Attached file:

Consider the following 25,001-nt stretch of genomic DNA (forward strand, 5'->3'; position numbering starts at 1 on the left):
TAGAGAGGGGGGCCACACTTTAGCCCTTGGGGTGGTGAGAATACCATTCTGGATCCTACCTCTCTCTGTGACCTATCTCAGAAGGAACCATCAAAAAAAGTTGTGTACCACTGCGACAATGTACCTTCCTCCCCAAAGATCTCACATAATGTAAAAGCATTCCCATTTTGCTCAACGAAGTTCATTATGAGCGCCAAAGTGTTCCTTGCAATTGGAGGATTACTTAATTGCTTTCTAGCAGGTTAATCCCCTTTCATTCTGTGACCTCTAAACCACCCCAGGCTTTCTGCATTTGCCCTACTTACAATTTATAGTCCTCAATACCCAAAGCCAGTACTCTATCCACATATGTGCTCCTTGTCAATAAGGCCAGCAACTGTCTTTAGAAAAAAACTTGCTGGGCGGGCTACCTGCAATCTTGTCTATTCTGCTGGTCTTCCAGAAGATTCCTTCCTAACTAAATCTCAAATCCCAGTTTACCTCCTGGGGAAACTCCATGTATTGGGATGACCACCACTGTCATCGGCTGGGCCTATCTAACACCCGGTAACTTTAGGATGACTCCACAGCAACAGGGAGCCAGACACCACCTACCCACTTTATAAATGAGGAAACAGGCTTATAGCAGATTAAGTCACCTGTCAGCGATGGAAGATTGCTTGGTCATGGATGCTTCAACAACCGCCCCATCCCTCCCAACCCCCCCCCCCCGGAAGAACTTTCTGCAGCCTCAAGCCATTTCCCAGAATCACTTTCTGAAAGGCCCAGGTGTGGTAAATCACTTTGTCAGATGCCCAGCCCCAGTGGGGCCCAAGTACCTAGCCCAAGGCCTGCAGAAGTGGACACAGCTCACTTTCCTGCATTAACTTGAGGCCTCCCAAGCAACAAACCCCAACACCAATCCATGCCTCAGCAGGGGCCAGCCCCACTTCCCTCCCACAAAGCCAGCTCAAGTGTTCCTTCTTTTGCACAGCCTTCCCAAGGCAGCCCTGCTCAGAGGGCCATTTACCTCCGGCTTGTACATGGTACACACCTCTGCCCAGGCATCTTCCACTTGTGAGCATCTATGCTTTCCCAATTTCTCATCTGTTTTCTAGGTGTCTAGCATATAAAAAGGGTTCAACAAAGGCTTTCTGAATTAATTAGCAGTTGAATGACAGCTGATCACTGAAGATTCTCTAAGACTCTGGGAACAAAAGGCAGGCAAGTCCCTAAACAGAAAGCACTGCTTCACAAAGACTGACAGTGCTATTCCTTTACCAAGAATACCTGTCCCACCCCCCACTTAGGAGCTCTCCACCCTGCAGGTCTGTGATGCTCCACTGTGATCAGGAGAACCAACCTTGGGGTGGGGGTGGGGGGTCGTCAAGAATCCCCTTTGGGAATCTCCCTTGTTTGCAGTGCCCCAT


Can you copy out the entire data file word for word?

Consider the following 25,001-nt stretch of genomic DNA (forward strand, 5'->3'; position numbering starts at 1 on the left):
TAGAGAGGGGGGCCACACTTTAGCCCTTGGGGTGGTGAGAATACCATTCTGGATCCTACCTCTCTCTGTGACCTATCTCAGAAGGAACCATCAAAAAAAGTTGTGTACCACTGCGACAATGTACCTTCCTCCCCAAAGATCTCACATAATGTAAAAGCATTCCCATTTTGCTCAACGAAGTTCATTATGAGCGCCAAAGTGTTCCTTGCAATTGGAGGATTACTTAATTGCTTTCTAGCAGGTTAATCCCCTTTCATTCTGTGACCTCTAAACCACCCCAGGCTTTCTGCATTTGCCCTACTTACAATTTATAGTCCTCAATACCCAAAGCCAGTACTCTATCCACATATGTGCTCCTTGTCAATAAGGCCAGCAACTGTCTTTAGAAAAAAACTTGCTGGGCGGGCTACCTGCAATCTTGTCTATTCTGCTGGTCTTCCAGAAGATTCCTTCCTAACTAAATCTCAAATCCCAGTTTACCTCCTGGGGAAACTCCATGTATTGGGATGACCACCACTGTCATCGGCTGGGCCTATCTAACACCCGGTAACTTTAGGATGACTCCACAGCAACAGGGAGCCAGACACCACCTACCCACTTTATAAATGAGGAAACAGGCTTATAGCAGATTAAGTCACCTGTCAGCGATGGAAGATTGCTTGGTCATGGATGCTTCAACAACCGCCCCATCCCTCCCAACCCCCCCCCCCCGGAAGAACTTTCTGCAGCCTCAAGCCATTTCCCAGAATCACTTTCTGAAAGGCCCAGGTGTGGTAAATCACTTTGTCAGATGCCCAGCCCCAGTGGGGCCCAAGTACCTAGCCCAAGGCCTGCAGAAGTGGACACAGCTCACTTTCCTGCATTAACTTGAGGCCTCCCAAGCAACAAACCCCAACACCAATCCATGCCTCAGCAGGGGCCAGCCCCACTTCCCTCCCACAAAGCCAGCTCAAGTGTTCCTTCTTTTGCACAGCCTTCCCAAGGCAGCCCTGCTCAGAGGGCCATTTACCTCCGGCTTGTACATGGTACACACCTCTGCCCAGGCATCTTCCACTTGTGAGCATCTATGCTTTCCCAATTTCTCATCTGTTTTCTAGGTGTCTAGCATATAAAAAGGGTTCAACAAAGGCTTTCTGAATTAATTAGCAGTTGAATGACAGCTGATCACTGAAGATTCTCTAAGACTCTGGGAACAAAAGGCAGGCAAGTCCCTAAACAGAAAGCACTGCTTCACAAAGACTGACAGTGCTATTCCTTTACCAAGAATACCTGTCCCACCCCCCACTTAGGAGCTCTCCACCCTGCAGGTCTGTGATGCTCCACTGTGATCAGGAGAACCAACCTTGGGGTGGGGGTGGGGGGTCGTCAAGAATCCCCTTTGGGAATCTCCCTTGTTTGCAGTGCCCCAT